I’m at work on a conference call, working from home as an American doing work with several colleagues from several different countries and cultures from around the world. None of us have ever met in person before. We are in a very busy workplace with no time to get to know each other personally. Stress levels are high and trust is very low, as the starting place for this working relationship. As a leader, this is not a great setup for success! Then enters cultural bias, the phenomenon of how we tend to interpret the actions or assumptions of others, or even judge them according to our own perceptions and views from our own culture.
When I was young I moved overseas to another country and lived there for a while which taught me a lot about myself. Being 10,000 miles away from everything I knew and grew up with, in a people group and country that was not my own, forced me to understand culture on a whole new level.
Expatriates are a little different from those that have never lived outside the country before – it changes you. For me I have a profound sense of self and understanding of culture groups I would have never understood without that experience, for which I’m very thankful. I’ve learned, as part of that journey, to seriously consider – from the eyes of others and their culture and views – what they may be seeing or perceiving – rather than that of my own natural bias or perspective (this is not what we do naturally as humans!).
In our global workforce work from home today cultural bias can divide our teams and we may not even know it’s happening. One culture may consider the other to be rude, too direct, or incompetent when in fact you’re just being direct, assertive, “jumping in there”, and asking all the right questions which is applauded by Americans in most cases in the USA.
The other culture(s) that is offended is likely very different from that, which is of course easily judged or frustrating to Americans, often viewed as manipulative, or not being truthful, or sly, or only talking amongst their own people, etc, when in fact they are simply doing what is common to their culture and traditions of being less direct, having sidebar conversations instead of more risky conversations in group calls, and addressing it differently. It’s all too easy to become frustrated, angry, or divisive over these perceptions and actions by your colleagues and interpret things completely incorrectly.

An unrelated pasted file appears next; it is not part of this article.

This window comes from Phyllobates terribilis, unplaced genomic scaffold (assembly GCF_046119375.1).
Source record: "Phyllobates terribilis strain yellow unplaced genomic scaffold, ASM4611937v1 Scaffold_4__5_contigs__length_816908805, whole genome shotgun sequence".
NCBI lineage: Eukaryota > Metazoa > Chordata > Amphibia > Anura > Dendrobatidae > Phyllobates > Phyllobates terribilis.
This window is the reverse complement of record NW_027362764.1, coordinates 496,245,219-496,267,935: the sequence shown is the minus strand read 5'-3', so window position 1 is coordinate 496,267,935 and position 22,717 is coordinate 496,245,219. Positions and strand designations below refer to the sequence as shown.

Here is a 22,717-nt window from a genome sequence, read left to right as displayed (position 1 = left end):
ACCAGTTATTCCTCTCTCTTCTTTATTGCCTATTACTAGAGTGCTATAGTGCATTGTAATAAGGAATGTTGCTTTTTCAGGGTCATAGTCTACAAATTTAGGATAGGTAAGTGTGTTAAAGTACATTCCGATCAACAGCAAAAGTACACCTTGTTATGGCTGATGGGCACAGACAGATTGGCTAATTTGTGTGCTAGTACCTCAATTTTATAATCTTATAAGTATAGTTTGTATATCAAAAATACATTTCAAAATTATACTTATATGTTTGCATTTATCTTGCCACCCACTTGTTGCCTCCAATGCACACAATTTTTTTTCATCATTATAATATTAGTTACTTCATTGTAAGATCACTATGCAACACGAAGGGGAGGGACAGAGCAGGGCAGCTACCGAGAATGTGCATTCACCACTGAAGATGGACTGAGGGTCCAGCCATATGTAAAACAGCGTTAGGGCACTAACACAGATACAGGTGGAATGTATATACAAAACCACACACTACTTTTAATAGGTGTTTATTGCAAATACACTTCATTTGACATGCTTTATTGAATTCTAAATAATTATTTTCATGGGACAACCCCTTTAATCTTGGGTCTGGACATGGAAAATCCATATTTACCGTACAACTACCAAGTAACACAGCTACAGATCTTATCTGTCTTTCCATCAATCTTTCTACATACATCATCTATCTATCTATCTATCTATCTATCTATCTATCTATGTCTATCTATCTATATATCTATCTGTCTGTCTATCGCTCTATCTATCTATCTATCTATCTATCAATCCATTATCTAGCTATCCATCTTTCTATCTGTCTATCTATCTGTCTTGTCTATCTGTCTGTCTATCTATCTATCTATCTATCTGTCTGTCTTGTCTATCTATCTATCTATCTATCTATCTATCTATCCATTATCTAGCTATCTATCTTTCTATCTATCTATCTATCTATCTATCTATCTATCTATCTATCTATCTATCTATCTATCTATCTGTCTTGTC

The hard part is – do you personalize this, which is the normal human thing to do (he/she is just that way) or do you open the door to consider this as possible cultural bias and something the team can work on to be more effective as a team? A strong leader will recognize the challenges of cultural bias and lead the team towards understanding one another, and your cultures, to remove cultural bias, improve personal relationships and communication, to be more effective as a team. Individuals can work on their awareness and emotional maturity towards not being reactive but responsive and considering the big picture not just their immediate emotional response.
A book that I’ve started to read on this subject, which is fantastic so far, is “The Culture Map”, by Erin Meyer. It starts with a story of how two individuals are giving a presentation and one doesn’t assert and get involved like the other expected them to do so. Turns out culture was at the heart of it. Once they understood each other they could both work on it to be a better team. Consider where cultural bias exists on your team to bring your team closer together instead of letting it quietly divide you, especially for remote workforces.